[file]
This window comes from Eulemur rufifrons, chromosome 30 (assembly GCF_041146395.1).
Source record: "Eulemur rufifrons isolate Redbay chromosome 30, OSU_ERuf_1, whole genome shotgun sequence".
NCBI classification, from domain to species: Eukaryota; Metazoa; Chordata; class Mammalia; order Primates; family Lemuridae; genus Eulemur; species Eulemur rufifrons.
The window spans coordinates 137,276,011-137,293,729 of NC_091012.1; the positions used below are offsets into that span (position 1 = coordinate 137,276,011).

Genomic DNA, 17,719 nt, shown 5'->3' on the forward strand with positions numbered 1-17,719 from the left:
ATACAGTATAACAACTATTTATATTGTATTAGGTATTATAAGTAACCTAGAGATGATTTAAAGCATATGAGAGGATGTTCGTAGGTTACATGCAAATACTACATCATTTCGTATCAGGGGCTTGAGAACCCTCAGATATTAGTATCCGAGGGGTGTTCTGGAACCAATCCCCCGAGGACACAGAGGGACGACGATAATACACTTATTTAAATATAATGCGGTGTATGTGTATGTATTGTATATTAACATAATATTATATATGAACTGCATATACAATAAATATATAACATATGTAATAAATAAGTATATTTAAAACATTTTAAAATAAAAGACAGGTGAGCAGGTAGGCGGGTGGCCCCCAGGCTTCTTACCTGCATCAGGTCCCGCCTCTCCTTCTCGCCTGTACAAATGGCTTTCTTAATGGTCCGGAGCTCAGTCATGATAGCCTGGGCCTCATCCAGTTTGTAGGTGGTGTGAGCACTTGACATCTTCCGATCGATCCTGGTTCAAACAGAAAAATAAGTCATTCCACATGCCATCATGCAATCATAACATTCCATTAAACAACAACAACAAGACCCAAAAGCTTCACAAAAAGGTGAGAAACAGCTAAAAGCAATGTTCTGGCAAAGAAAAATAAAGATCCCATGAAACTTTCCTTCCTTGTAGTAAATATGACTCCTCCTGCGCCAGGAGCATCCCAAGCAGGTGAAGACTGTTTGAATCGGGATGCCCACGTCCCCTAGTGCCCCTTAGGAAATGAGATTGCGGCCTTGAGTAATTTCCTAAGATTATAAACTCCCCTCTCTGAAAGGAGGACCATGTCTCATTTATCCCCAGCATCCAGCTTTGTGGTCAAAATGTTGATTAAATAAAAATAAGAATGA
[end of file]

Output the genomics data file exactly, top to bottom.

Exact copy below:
This window comes from Eulemur rufifrons, chromosome 30 (assembly GCF_041146395.1).
Source record: "Eulemur rufifrons isolate Redbay chromosome 30, OSU_ERuf_1, whole genome shotgun sequence".
NCBI classification, from domain to species: Eukaryota; Metazoa; Chordata; class Mammalia; order Primates; family Lemuridae; genus Eulemur; species Eulemur rufifrons.
The window spans coordinates 137,276,011-137,293,729 of NC_091012.1; the positions used below are offsets into that span (position 1 = coordinate 137,276,011).

Genomic DNA, 17,719 nt, shown 5'->3' on the forward strand with positions numbered 1-17,719 from the left:
ATACAGTATAACAACTATTTATATTGTATTAGGTATTATAAGTAACCTAGAGATGATTTAAAGCATATGAGAGGATGTTCGTAGGTTACATGCAAATACTACATCATTTCGTATCAGGGGCTTGAGAACCCTCAGATATTAGTATCCGAGGGGTGTTCTGGAACCAATCCCCCGAGGACACAGAGGGACGACGATAATACACTTATTTAAATATAATGCGGTGTATGTGTATGTATTGTATATTAACATAATATTATATATGAACTGCATATACAATAAATATATAACATATGTAATAAATAAGTATATTTAAAACATTTTAAAATAAAAGACAGGTGAGCAGGTAGGCGGGTGGCCCCCAGGCTTCTTACCTGCATCAGGTCCCGCCTCTCCTTCTCGCCTGTACAAATGGCTTTCTTAATGGTCCGGAGCTCAGTCATGATAGCCTGGGCCTCATCCAGTTTGTAGGTGGTGTGAGCACTTGACATCTTCCGATCGATCCTGGTTCAAACAGAAAAATAAGTCATTCCACATGCCATCATGCAATCATAACATTCCATTAAACAACAACAACAAGACCCAAAAGCTTCACAAAAAGGTGAGAAACAGCTAAAAGCAATGTTCTGGCAAAGAAAAATAAAGATCCCATGAAACTTTCCTTCCTTGTAGTAAATATGACTCCTCCTGCGCCAGGAGCATCCCAAGCAGGTGAAGACTGTTTGAATCGGGATGCCCACGTCCCCTAGTGCCCCTTAGGAAATGAGATTGCGGCCTTGAGTAATTTCCTAAGATTATAAACTCCCCTCTCTGAAAGGAGGACCATGTCTCATTTATCCCCAGCATCCAGCTTTGTGGTCAAAATGTTGATTAAATAAAAATAAGAATGA